Can someone explain to me why and how can an immune systems that basically doesn’t exist yet need boosting. What they really mean is they want to cripple it before it even begins. So the body has to deal with all these chemicals with no defense. THE BODY IS INVADED WITH ALUMINUM ALBUMIN ( is protein soluble in water and coagulable by heat, and this could be animal or human, human blood serum **) BOVINE PRODUCTS (any product that is derived from a cow or calf (such as bovine serum, which comes from cow’s blood)the active ingredient has to be grown in laboratories on cultures that contain human cell-lines. This is because the viruses are specific to humans and will only grow in human cells. Once grown, the viruses are purified several times to remove the cell culture material. This makes it *** unlikely ***that any human material remains in the final vaccine. Gelatine (A STABILIZER) derived from pigs is used in some live vaccines as a stabiliser to protect live viruses against the effects of temperature. And please show me where anyone has come down with chicken pox , measles, mumps, herpes … ALL AT THE SAME TIME. AND NO I AM NOT ANTI VACCINE, I AM ANTI CHEMICALS, I AM ANTI STUPID, I AM ANTI OVERLOADING A LITTLE BABY’S BODY WITH A BUNCH OF SHIT. AND NO VACCINES AREN’T THE ONLY ATTACK SYSTEM BEING MADE ON THE HUMAN BODY. HELL ONE OF THEM IS LEGAL AND THE REST ARE CONSIDERED SAFE UNTIL SOMEONE GETS SICK FROM THEM AND THEN GO AHEAD AND PROVE THE ILLNESS WAS CAUSED BY THERE CHEMICAL LACED PRODUCTS. WHAT A BUNCH OF SICK INDIVIDUALS. And I’m sorry but there is something seriously wrong with anyone that thinks any of this is ok. Open your eyes people, don’t sit in total denial, or defend something you know in your gut ( if it isn’t all screwed up) or in your heart ( if you have one that is working properly) is WRONG. Here lets let someone with a masters in biology or chemistry whip up a cocktail and inject it into your 1 day or 2 month old baby. Nah, we don’t know for sure , but it might keep your baby from getting sick , Hey it might give them brain damage but at least they didn’t get sick. Oh, and we don’t know what all it could possibly do to your child now or later, but lets give them to or three doses before thay have a chance to build an immune system to fight ANYTHING. WTF!! What is wrong with people. Is there no one in charge that has any common sense. And if that isn’t enough lets talk about BPS, GMO etc. etc. OUR BODIES , THOSE OF US THAT ARE HUMAN ARE NOT EQUIPPED TO PROCESS CHEMICALS. GET THAT THROUGH YOUR OVERSIZED. , WANT TO PLAY GOD MINDS.. STEAK IN A PETRI DISH, OH YUMMY!! WAKE THE F*** UP PEOPLE. THIS HAS GONE WAYYYYY TO FAR.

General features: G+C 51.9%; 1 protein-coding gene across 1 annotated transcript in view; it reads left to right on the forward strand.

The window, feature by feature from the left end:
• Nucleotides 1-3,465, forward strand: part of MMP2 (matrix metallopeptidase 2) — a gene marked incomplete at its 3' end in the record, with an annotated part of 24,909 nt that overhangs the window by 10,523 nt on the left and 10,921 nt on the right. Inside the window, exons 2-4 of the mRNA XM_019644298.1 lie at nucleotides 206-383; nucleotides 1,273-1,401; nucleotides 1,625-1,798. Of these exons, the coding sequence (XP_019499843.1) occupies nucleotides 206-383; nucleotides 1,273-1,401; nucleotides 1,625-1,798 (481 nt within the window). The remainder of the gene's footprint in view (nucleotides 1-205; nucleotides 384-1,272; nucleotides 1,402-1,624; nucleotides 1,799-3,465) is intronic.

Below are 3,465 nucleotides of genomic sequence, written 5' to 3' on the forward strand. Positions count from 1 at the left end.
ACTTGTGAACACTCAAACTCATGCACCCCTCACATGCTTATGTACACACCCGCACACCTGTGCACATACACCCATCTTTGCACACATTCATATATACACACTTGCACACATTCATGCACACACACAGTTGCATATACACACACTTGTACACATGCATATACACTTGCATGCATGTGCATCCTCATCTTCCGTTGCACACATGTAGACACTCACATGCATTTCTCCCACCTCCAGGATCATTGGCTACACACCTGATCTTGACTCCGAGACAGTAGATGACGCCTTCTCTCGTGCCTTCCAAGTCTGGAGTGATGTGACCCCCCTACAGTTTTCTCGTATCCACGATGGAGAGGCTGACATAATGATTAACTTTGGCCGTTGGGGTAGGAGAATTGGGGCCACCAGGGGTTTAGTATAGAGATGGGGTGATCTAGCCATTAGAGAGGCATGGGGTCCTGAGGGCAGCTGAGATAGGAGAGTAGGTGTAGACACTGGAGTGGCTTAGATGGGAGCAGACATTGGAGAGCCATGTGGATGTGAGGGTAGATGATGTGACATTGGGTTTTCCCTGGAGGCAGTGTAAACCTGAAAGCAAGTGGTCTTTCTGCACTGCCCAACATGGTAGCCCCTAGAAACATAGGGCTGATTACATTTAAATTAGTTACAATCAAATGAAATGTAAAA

2. Sandy says:

    Thank you for the Harvard clarification, as I have miswrote this in the past myself. Regardless, Tetyana’s schooling is stellar, as is her research.
    I thank her and TMR for the advocacy and bravery. A shift is happening for our side.

  3. runthegamut says:

    Thank you for this. I was very uncomfortable sharing anything from the letter because of the misleading title, and I’m glad to know it was a case of internet telephone and not misrepresentation by Tetyana herself.

    • ProfessorTMR says:

      That’s one of the things that annoyed me the most! The letter SHOULD be shared, but I’d never have shared it with that title if I had just come across it.

  4. Len Tukwilla says:

    I don’t see how you get this “IPV (inactivated poliovirus vaccine) cannot prevent transmission of poliovirus” from this https://www.ncbi.nlm.nih.gov/pubmed/17429085

    • ProfessorTMR says:

      Did you read this paragraph and look at the attending chart?

      “The table below from the Cuban IPV study documents that 91% of children receiving no IPV (control group B) were colonized with live attenuated poliovirus upon deliberate experimental inoculation. Children who were vaccinated with IPV (groups A and C) were similarly colonized at the rate of 94-97%. High counts of live virus were recovered from the stool of children in all groups. These results make it clear that IPV cannot be relied upon for the control of polioviruses.”

      This means that AFTER the administration of the vaccines, the children were “challenged” by deliberate administration of the attenuated virus. Of the children who did not receive the vaccine, 91% were colonized by the virus. A HIGHER percentage of the children who DID receive the vaccine were colonized by the virus. This means that the vaccine did not prevent colonization by the virus. Therefore it is not effective at preventing colonization (infection) and, therefore, transmission of the virus. (This excretion of live attenuated virus after the OPV is exactly what makes the oral polio vaccine dangerous. This vaccine shedding has been responsible for a significant number of polio infections worldwide.)

      • Len Tukwilla says:

        If the recovery of OPV in stool specimens from IPV-inoculated individuals 7 days after an OPV dose means “IPV cannot prevent transmission of poliovirus”, why didn’t the authors of the study say that?

      • ProfessorTMR says: